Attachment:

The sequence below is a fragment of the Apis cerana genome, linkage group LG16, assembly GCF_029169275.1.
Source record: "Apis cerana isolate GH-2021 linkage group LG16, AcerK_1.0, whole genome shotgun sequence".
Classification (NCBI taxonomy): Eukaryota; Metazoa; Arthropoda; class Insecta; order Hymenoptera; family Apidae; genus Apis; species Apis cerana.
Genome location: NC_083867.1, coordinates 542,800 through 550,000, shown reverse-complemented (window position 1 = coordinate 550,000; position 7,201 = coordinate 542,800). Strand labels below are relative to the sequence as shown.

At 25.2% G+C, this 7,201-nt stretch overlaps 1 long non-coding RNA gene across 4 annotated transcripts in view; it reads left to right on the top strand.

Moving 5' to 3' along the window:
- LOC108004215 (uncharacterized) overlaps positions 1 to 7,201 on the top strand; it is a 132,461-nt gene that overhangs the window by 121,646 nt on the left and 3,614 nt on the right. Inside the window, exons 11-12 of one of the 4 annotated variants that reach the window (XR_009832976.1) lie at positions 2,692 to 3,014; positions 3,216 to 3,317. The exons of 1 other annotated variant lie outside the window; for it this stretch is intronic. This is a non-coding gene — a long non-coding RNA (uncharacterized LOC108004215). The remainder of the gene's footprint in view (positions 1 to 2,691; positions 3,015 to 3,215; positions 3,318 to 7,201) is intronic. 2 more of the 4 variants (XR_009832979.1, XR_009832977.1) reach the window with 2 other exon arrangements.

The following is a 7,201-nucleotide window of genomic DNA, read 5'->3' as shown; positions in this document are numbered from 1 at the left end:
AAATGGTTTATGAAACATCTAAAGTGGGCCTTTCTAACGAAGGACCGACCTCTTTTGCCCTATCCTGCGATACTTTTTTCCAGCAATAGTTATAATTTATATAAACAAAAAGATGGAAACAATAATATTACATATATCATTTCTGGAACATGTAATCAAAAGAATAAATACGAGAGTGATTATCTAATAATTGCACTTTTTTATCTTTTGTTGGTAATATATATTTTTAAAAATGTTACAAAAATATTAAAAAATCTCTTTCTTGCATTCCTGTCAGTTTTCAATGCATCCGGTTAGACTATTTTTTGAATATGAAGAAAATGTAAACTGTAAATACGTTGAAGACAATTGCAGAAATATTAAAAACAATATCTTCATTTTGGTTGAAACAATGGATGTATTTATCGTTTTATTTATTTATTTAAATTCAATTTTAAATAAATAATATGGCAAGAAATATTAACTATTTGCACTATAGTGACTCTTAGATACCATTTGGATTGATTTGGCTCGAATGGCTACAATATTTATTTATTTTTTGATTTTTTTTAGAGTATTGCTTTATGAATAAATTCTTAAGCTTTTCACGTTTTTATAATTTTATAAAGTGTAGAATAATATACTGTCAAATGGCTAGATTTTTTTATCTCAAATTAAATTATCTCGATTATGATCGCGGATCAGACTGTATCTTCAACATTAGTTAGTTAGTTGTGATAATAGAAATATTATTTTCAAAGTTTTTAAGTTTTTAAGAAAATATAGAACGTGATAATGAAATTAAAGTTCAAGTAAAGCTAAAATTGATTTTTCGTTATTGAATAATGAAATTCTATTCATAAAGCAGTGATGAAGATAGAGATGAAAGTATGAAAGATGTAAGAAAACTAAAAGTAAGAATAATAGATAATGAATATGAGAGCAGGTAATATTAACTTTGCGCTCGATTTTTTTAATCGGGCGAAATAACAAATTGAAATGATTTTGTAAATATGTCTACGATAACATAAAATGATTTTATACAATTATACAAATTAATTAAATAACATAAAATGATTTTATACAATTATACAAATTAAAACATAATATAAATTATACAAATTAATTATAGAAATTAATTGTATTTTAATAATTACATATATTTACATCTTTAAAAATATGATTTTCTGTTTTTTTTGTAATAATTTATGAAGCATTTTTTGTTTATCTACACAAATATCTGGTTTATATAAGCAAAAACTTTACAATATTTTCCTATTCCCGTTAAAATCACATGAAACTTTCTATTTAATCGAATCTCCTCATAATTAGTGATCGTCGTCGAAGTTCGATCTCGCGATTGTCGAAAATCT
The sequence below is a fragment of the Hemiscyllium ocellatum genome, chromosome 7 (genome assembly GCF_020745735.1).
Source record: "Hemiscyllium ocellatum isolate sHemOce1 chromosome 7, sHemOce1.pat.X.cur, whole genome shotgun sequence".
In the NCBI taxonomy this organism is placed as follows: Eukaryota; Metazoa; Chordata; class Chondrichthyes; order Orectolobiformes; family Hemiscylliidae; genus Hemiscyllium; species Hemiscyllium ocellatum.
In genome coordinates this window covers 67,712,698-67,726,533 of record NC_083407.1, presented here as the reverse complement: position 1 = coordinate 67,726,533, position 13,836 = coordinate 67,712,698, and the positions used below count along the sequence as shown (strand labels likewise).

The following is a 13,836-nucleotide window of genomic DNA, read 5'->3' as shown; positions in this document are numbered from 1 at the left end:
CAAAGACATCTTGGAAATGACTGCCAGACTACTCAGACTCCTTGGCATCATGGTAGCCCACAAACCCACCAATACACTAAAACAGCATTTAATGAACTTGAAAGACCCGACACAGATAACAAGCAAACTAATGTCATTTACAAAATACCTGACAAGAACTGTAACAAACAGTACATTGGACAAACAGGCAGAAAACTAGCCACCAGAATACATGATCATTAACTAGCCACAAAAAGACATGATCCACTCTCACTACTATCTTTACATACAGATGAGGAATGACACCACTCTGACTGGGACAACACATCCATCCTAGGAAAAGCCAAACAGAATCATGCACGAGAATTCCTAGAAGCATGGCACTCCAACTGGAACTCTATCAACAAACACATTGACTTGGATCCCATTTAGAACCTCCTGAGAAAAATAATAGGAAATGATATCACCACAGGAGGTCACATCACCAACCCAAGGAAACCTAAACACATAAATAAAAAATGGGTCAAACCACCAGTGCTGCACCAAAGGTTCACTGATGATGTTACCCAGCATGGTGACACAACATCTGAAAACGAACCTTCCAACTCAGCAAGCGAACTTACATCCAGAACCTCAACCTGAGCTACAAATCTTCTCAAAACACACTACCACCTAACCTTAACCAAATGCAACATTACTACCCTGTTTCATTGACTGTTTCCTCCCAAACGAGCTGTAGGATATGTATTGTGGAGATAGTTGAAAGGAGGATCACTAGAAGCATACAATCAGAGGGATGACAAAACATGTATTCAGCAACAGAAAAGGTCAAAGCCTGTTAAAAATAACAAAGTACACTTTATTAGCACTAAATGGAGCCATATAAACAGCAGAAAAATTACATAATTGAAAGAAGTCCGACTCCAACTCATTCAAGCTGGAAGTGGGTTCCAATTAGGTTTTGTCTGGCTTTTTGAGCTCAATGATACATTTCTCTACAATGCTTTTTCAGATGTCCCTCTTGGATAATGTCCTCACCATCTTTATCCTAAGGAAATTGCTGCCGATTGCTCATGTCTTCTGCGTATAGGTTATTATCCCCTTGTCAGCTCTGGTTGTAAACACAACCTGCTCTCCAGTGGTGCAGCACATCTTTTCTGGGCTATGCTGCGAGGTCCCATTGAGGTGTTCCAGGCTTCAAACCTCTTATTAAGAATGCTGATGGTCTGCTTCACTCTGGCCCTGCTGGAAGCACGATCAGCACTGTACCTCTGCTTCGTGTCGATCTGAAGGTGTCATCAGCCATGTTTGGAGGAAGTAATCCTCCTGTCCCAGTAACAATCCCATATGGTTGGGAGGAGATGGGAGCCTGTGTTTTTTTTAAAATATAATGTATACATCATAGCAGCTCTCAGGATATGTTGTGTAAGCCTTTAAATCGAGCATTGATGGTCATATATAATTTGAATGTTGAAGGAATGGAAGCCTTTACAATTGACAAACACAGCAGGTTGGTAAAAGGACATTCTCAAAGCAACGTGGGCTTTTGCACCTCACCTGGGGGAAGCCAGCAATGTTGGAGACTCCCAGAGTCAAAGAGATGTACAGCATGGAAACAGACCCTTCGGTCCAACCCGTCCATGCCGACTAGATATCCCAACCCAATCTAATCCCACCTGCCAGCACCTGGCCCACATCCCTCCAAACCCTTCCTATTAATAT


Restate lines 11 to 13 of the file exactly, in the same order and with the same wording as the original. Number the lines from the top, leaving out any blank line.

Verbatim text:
Source record: "Hemiscyllium ocellatum isolate sHemOce1 chromosome 7, sHemOce1.pat.X.cur, whole genome shotgun sequence".
In the NCBI taxonomy this organism is placed as follows: Eukaryota; Metazoa; Chordata; class Chondrichthyes; order Orectolobiformes; family Hemiscylliidae; genus Hemiscyllium; species Hemiscyllium ocellatum.
In genome coordinates this window covers 67,712,698-67,726,533 of record NC_083407.1, presented here as the reverse complement: position 1 = coordinate 67,726,533, position 13,836 = coordinate 67,712,698, and the positions used below count along the sequence as shown (strand labels likewise).